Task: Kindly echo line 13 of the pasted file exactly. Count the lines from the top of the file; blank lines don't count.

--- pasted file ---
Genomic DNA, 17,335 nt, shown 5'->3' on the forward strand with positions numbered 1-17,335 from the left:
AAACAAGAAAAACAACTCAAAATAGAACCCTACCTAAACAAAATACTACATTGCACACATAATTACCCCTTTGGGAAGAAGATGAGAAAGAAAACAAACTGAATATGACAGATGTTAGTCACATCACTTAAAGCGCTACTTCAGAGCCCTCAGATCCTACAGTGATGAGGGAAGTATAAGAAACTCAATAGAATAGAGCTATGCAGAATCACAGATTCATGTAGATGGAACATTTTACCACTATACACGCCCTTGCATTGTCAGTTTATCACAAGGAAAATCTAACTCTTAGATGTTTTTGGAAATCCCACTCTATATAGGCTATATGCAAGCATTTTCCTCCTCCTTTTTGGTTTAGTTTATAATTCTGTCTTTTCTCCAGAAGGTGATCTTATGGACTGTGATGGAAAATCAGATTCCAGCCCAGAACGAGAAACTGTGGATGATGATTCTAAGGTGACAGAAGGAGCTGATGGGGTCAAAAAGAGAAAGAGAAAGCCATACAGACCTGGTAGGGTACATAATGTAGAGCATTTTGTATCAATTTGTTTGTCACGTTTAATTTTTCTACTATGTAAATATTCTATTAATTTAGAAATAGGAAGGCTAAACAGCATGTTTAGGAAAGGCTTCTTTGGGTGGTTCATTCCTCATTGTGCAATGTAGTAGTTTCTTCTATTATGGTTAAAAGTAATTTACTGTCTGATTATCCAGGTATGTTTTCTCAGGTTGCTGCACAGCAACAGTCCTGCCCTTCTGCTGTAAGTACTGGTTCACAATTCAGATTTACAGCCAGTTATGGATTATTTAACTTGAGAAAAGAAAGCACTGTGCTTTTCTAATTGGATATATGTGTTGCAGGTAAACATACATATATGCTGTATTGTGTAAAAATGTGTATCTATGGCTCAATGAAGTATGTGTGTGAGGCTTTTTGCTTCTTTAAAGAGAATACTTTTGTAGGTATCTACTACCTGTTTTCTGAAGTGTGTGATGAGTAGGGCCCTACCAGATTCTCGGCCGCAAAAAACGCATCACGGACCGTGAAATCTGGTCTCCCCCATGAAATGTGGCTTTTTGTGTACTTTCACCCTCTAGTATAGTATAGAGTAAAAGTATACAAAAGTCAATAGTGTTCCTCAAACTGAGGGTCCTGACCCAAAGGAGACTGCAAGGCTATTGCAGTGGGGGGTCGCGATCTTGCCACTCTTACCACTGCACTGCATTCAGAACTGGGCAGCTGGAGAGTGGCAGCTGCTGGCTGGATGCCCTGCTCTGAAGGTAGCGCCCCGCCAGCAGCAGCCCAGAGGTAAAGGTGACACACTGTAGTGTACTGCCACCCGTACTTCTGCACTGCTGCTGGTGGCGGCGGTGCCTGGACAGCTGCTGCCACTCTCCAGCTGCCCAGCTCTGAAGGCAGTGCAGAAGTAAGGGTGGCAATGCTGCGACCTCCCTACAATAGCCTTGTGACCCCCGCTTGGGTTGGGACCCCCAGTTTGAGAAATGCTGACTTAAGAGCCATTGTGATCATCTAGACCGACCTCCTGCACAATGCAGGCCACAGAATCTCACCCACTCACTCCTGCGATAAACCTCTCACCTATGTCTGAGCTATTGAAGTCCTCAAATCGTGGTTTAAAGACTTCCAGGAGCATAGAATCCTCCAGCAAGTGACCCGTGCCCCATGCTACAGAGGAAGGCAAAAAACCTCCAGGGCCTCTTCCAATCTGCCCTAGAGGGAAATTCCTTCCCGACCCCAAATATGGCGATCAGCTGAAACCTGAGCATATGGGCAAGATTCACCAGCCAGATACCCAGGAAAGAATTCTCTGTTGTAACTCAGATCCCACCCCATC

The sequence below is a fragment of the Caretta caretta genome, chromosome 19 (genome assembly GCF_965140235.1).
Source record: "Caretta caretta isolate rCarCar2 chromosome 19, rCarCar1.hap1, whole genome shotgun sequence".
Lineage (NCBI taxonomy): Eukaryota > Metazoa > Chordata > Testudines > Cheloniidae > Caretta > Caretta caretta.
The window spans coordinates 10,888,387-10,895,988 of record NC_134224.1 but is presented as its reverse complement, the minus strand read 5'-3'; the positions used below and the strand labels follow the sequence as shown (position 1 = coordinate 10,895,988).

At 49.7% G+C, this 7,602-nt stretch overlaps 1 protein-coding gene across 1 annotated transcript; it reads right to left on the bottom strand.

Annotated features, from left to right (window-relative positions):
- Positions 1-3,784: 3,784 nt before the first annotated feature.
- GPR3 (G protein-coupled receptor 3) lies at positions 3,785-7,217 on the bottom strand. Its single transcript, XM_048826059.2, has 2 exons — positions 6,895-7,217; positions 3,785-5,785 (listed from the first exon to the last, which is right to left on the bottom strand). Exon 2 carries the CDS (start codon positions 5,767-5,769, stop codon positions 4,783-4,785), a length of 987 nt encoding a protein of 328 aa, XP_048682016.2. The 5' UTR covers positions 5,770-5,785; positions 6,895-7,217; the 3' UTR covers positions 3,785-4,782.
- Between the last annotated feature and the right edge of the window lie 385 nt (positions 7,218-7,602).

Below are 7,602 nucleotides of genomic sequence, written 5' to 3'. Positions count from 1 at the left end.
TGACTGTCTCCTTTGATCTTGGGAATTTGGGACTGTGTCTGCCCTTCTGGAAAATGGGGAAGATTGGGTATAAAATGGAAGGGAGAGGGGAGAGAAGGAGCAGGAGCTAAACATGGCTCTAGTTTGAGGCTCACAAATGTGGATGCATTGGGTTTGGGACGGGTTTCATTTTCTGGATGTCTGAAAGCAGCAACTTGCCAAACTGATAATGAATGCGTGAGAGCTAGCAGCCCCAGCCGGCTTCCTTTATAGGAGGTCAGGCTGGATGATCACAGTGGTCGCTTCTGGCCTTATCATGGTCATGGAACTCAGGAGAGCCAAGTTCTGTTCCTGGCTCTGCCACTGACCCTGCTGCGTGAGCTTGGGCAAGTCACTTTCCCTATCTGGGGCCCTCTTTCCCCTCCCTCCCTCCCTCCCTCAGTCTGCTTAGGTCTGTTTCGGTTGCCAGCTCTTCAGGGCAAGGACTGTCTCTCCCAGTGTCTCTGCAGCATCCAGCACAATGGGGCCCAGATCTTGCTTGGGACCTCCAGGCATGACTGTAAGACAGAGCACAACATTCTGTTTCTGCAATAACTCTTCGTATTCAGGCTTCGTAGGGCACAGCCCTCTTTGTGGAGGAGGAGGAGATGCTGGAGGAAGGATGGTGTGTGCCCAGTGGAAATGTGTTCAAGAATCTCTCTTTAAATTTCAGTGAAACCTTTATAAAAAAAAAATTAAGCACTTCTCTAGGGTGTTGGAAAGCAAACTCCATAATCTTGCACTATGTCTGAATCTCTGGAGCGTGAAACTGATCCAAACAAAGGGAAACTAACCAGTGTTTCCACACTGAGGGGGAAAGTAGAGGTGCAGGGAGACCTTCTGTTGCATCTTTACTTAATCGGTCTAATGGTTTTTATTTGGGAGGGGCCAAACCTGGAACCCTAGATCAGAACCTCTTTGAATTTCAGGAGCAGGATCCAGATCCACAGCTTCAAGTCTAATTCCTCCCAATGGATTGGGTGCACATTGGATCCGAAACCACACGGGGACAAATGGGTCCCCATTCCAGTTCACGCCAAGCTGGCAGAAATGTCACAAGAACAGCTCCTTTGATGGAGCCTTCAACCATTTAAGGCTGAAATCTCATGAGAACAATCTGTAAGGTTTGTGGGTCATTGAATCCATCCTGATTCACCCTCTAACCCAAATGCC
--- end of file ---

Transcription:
TGACTGTCTCCTTTGATCTTGGGAATTTGGGACTGTGTCTGCCCTTCTGGAAAATGGGGAAGATTGGGTATAAAATGGAAGGGAGAGGGGAGAGAAGGAGCAGGAGCTAAACATGGCTCTAGTTTGAGGCTCACAAATGTGGATGCATTGGGTTTGGGACGGGTTTCATTTTCTGGATGTCTGAAAGCAGCAACTTGCCAAACTGATAATGAATGCGTGAGAGCTAGCAGCCCCAGCCGGCTTCCTTTATAGGAGGTCAGGCTGGATGATCACAGTGGTCGCTTCTGGCCTTATCATGGTCATGGAACTCAGGAGAGCCAAGTTCTGTTCCTGGCTCTGCCACTGACCCTGCTGCGTGAGCTTGGGCAAGTCACTTTCCCTATCTGGGGCCCTCTTTCCCCTCCCTCCCTCCCTCCCTCAGTCTGCTTAGGTCTGTTTCGGTTGCCAGCTCTTCAGGGCAAGGACTGTCTCTCCCAGTGTCTCTGCAGCATCCAGCACAATGGGGCCCAGATCTTGCTTGGGACCTCCAGGCATGACTGTAAGACAGAGCACAACATTCTGTTTCTGCAATAACTCTTCGTATTCAGGCTTCGTAGGGCACAGCCCTCTTTGTGGAGGAGGAGGAGATGCTGGAGGAAGGATGGTGTGTGCCCAGTGGAAATGTGTTCAAGAATCTCTCTTTAAATTTCAGTGAAACCTTTATAAAAAAAAAATTAAGCACTTCTCTAGGGTGTTGGAAAGCAAACTCCATAATCTTGCACTATGTCTGAATCTCTGGAGCGTGAAACTGATCCAAACAAAGGGAAACTAACCAGTGTTTCCACACTGAGGGGGAAAGTAGAGGTGCAGGGAGACCTTCTGTTGCATCTTTACTTAATCGGTCTAATGGTTTTTATTTGGGAGGGGCCAAACCTGGAACCCTAGATCAGAACCTCTTTGAATTTCAGGAGCAGGATCCAGATCCACAGCTTCAAGTCTAATTCCTCCCAATGGATTGGGTGCACATTGGATCCGAAACCACACGGGGACAAATGGGTCCCCATTCCAGTTCACGCCAAGCTGGCAGAAATGTCACAAGAACAGCTCCTTTGATGGAGCCTTCAACCATTTAAGGCTGAAATCTCATGAGAACAATCTGTAAGGTTTGTGGGTCATTGAATCCATCCTGATTCACCCTCTAACCCAAATGCC